Naturalist David Attenborough told a climate conference in Poland that the world is “facing a man-made disaster of global scale … The collapse of our civilisations and the extinction of much of the natural world is on the horizon”. In October, climate scientists warned global warming could become irreversible in 12 years’ time.
Japan endured its highest-ever recorded summer temperatures while snow fell in the Sahara in February. Lethal wildfires devastated parts of California, Sweden and Greece. Huge floods affected China, India and France. Britain shivered under a wind nicknamed “the Beast from the East”.
Nationalists and populists
Rightwing populist and nationalist parties, exploiting fears about immigration and identity, raised their profile across Europe and the Balkans. In Italy, a hard-right coalition boosted its popularity by defying the EU on immigration and budget deficits.
In Germany, the ruling coalition was humiliated in regional polls in Bavaria and Hesse dominated by anti-immigrant sentiment. Angela Merkel, author of the “open door” policy, announced she would not stand again for chancellor and relinquished her leadership of the Christian Democrats (CDU). Germany got a glimpse of who its next chancellor could be when Annegret Kramp-Karrenbauer was elected Merkel’s successor as CDU leader. Elsewhere, far-right parties made gains in Spain and Sweden.
In France, Emmanuel Macron, self-styled champion of progressive Europe, struggled to hold the line against Marine Le Pen’s National Rally and “gilets jaunes” protesters angry about taxes and life in general. Britain’s unresolved Brexit drama weakened the ties binding England, Scotland and Wales, further inflaming separatist, nationalist, anti-immigrant and xenophobic sentiments.
As Europeans looked inwards, more than 2,000 people drowned in the Mediterranean in 2018 while trying to migrate to Europe, many exploited by smuggling gangs in lawless Libya. The withdrawal of NGO rescue ships, under pressure from EU governments, suggested the toll would rise.
In Syria’s seven-year civil war, the brutal siege of Eastern Ghouta finally ended in April with victory for Assad’s forces. Overall, Syria’s regime, assisted by Russia and Iran, reasserted control over most of the country.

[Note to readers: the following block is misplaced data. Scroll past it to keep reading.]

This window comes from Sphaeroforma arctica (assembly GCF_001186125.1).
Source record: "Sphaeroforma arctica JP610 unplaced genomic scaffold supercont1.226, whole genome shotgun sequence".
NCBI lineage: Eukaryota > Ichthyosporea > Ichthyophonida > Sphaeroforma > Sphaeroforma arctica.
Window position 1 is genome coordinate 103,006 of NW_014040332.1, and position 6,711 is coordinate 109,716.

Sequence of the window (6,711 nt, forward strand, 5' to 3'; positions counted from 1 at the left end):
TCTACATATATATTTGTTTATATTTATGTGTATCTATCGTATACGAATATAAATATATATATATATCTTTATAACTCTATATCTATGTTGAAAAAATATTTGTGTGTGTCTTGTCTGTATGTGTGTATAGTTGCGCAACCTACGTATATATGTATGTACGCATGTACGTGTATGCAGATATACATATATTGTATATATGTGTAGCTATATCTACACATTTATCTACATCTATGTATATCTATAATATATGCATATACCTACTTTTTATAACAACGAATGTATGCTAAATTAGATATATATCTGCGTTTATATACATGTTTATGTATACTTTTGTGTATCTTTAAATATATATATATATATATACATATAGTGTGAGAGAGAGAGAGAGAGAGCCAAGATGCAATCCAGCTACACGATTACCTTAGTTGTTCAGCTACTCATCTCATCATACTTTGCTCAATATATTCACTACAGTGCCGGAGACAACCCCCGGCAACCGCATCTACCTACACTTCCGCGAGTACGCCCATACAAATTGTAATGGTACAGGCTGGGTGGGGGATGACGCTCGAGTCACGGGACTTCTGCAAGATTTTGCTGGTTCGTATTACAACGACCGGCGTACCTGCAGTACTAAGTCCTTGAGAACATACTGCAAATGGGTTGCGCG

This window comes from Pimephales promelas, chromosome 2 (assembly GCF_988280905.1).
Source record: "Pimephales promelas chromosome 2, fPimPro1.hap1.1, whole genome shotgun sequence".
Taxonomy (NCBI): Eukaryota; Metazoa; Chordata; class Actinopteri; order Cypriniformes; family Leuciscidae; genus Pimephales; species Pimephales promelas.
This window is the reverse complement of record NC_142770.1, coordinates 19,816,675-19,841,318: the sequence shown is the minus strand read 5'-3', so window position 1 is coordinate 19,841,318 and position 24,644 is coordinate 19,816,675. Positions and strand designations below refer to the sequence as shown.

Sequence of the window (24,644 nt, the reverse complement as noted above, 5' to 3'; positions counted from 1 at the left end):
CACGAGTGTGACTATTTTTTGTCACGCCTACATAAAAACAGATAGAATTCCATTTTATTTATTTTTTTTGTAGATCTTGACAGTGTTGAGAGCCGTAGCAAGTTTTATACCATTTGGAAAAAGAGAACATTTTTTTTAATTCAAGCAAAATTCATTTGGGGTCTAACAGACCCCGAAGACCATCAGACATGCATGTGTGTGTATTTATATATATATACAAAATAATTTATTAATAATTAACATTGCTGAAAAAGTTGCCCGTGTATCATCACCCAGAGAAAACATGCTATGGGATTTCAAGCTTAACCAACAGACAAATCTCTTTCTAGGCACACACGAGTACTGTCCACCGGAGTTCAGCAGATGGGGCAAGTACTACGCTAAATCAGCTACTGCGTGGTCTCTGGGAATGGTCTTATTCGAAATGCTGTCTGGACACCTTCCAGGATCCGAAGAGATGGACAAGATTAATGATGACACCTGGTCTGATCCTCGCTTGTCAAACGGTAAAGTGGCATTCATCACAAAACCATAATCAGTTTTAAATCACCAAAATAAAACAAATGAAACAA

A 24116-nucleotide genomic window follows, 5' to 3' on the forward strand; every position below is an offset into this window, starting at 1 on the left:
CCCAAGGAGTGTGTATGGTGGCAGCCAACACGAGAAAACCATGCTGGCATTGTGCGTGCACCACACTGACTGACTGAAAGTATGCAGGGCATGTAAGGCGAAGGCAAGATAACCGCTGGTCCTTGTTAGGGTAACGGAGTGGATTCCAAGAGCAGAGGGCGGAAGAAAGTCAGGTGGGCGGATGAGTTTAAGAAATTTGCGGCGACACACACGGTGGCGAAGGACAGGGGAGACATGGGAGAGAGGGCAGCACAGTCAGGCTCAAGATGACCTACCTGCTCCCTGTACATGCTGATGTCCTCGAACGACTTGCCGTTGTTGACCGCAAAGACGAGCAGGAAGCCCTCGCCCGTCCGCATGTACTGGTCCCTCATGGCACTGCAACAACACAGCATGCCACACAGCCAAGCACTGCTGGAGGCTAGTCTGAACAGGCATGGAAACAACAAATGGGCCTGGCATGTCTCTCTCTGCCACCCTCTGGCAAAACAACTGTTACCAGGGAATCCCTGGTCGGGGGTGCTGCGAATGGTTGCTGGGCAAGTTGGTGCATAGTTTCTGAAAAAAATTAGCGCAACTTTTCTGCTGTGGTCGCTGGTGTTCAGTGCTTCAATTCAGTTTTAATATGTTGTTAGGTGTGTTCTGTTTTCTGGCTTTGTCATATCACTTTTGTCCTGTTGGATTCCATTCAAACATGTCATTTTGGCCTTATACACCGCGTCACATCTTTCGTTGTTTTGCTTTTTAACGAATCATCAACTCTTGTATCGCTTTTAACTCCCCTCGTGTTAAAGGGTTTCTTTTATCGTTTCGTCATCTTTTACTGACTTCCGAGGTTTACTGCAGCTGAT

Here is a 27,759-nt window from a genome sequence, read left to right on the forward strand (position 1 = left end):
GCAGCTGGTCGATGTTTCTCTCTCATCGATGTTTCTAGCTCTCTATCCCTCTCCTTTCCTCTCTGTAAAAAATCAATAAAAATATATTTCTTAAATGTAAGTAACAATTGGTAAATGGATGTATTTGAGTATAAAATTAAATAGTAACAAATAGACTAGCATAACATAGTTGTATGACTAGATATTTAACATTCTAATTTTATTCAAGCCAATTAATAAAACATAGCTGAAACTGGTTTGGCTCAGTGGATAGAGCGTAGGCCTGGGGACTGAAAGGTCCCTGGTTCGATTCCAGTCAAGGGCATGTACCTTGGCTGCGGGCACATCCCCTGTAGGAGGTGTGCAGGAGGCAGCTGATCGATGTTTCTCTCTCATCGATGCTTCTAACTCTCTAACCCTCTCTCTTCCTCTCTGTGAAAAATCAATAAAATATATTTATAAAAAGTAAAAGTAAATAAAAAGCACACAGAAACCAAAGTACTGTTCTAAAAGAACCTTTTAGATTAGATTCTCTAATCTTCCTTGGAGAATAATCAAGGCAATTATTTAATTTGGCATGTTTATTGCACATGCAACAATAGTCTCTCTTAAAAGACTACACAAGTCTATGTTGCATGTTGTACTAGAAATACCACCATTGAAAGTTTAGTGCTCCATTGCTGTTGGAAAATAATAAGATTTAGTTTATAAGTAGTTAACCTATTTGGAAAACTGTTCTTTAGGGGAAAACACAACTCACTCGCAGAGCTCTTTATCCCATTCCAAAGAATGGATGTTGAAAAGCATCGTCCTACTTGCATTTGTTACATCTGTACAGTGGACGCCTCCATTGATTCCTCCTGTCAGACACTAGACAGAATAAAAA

Pressure mounted on Saudi-backed forces and Houthi rebels, backed by Iran, to end the war in Yemen, which the UN termed the world’s worst humanitarian emergency. The Save the Children charity estimated 85,000 under-fives had starved to death in Yemen since 2015. About 14 million people were at risk from famine.
In Afghanistan, ceasefires and concessions failed to halt the violence. While some Taliban leaders appeared ready to talk peace, terrorists linked to Islamic State attacked Kabul. In the Palestine, tensions were unabated following May’s severe Gaza violence. A report in December said Israel had arrested 5,600 Palestinians in the preceding 12 months.
The US intensified its war of attrition against Iran, embargoing its oil exports and attempting to isolate it globally. But Tehran’s clerical leadership refused to buckle. The EU sought ways to circumvent the US sanctions, though Tehran did not help its cause by test-firing a new medium-range ballistic missile, a development viewed with concern in London and Paris.
Democracy in action
In South Africa, Jacob Zuma resigned as president, swept away by a torrent of corruption allegations. A similar fate threatened Israel’s prime minister, Benjamin Netanyahu, accused by the police of bribery and corruption.
Nicaragua suffered months of lethal violence as street protesters fought to topple the president and erstwhile Sandinista revolutionary, Daniel Ortega, and his powerful wife, vice-president Rosario Murillo.
Zimbabweans also had a torrid time following disputed presidential elections in August. A deepening economic crisis and lack of foreign investment handicapped the first post-Mugabe government. Fears grew that delayed elections in the Democratic Republic of the Congo would be neither free nor fair, leading to further destabilisation.
In Pakistan, the former cricketer Imran Khan triumphed in national elections only to inherit a debt crisis, border tensions with Afghanistan and India, and an entrenched problem with religious extremism – exemplified by the Asia Bibi blasphemy case.
Iraq held elections in May, then spent months deciding who had won. A manual recount was hampered by a fire that destroyed half the ballot papers. Shinzo Abe moved closer to becoming Japan’s longest-serving premier after winning a party leadership election.
Australia gained a new leader, Scott Morrison, without a general election, after Malcolm Turnbull was ousted in brutal party in-fighting. New Zealand, in contrast, enjoyed a love-fest after the prime minister, Jacinda Ardern, gave birth to a daughter – the inclusively named Neve Te Aroha.